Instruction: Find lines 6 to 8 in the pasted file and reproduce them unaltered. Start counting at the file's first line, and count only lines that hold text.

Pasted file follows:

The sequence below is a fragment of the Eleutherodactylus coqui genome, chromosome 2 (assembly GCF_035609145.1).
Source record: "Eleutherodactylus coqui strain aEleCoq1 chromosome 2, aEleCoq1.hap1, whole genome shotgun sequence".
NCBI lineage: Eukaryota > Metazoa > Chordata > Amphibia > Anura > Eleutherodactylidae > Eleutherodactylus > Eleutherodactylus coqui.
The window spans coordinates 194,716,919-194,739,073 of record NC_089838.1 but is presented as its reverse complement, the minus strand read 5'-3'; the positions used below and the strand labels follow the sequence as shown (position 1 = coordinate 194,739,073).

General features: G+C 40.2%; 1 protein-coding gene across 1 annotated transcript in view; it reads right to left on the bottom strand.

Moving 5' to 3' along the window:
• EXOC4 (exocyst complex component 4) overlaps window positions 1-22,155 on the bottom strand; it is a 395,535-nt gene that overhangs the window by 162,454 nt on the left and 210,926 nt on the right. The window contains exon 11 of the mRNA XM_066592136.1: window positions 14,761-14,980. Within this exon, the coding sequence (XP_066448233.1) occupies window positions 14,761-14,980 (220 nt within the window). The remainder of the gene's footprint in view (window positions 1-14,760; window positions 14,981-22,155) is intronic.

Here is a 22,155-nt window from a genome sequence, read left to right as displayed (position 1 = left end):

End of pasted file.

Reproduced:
Moving 5' to 3' along the window:
• EXOC4 (exocyst complex component 4) overlaps window positions 1-22,155 on the bottom strand; it is a 395,535-nt gene that overhangs the window by 162,454 nt on the left and 210,926 nt on the right. The window contains exon 11 of the mRNA XM_066592136.1: window positions 14,761-14,980. Within this exon, the coding sequence (XP_066448233.1) occupies window positions 14,761-14,980 (220 nt within the window). The remainder of the gene's footprint in view (window positions 1-14,760; window positions 14,981-22,155) is intronic.

Here is a 22,155-nt window from a genome sequence, read left to right as displayed (position 1 = left end):